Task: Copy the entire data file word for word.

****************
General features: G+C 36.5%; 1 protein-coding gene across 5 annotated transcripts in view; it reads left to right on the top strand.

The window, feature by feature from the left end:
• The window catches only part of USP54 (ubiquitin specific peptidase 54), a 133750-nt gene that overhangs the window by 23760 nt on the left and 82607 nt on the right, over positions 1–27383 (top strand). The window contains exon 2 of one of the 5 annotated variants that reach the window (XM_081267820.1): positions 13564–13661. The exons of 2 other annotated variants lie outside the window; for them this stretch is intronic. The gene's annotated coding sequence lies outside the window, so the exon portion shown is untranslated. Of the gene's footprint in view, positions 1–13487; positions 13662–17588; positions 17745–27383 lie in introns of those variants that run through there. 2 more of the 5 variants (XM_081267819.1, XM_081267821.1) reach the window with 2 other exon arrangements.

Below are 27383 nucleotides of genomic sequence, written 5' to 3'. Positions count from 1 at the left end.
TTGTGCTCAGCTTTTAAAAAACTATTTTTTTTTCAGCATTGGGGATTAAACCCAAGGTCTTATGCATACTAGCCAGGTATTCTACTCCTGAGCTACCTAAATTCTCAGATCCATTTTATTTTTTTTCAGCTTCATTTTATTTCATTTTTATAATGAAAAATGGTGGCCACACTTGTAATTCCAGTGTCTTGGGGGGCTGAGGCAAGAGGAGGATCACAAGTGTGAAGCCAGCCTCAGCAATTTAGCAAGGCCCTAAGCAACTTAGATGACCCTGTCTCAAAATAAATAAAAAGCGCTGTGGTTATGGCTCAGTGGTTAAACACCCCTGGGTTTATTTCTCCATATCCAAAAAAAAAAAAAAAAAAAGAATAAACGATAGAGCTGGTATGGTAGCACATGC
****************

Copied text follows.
General features: G+C 36.5%; 1 protein-coding gene across 5 annotated transcripts in view; it reads left to right on the top strand.

The window, feature by feature from the left end:
• The window catches only part of USP54 (ubiquitin specific peptidase 54), a 133750-nt gene that overhangs the window by 23760 nt on the left and 82607 nt on the right, over positions 1–27383 (top strand). The window contains exon 2 of one of the 5 annotated variants that reach the window (XM_081267820.1): positions 13564–13661. The exons of 2 other annotated variants lie outside the window; for them this stretch is intronic. The gene's annotated coding sequence lies outside the window, so the exon portion shown is untranslated. Of the gene's footprint in view, positions 1–13487; positions 13662–17588; positions 17745–27383 lie in introns of those variants that run through there. 2 more of the 5 variants (XM_081267819.1, XM_081267821.1) reach the window with 2 other exon arrangements.

Below are 27383 nucleotides of genomic sequence, written 5' to 3'. Positions count from 1 at the left end.
TTGTGCTCAGCTTTTAAAAAACTATTTTTTTTTCAGCATTGGGGATTAAACCCAAGGTCTTATGCATACTAGCCAGGTATTCTACTCCTGAGCTACCTAAATTCTCAGATCCATTTTATTTTTTTTCAGCTTCATTTTATTTCATTTTTATAATGAAAAATGGTGGCCACACTTGTAATTCCAGTGTCTTGGGGGGCTGAGGCAAGAGGAGGATCACAAGTGTGAAGCCAGCCTCAGCAATTTAGCAAGGCCCTAAGCAACTTAGATGACCCTGTCTCAAAATAAATAAAAAGCGCTGTGGTTATGGCTCAGTGGTTAAACACCCCTGGGTTTATTTCTCCATATCCAAAAAAAAAAAAAAAAAAAGAATAAACGATAGAGCTGGTATGGTAGCACATGC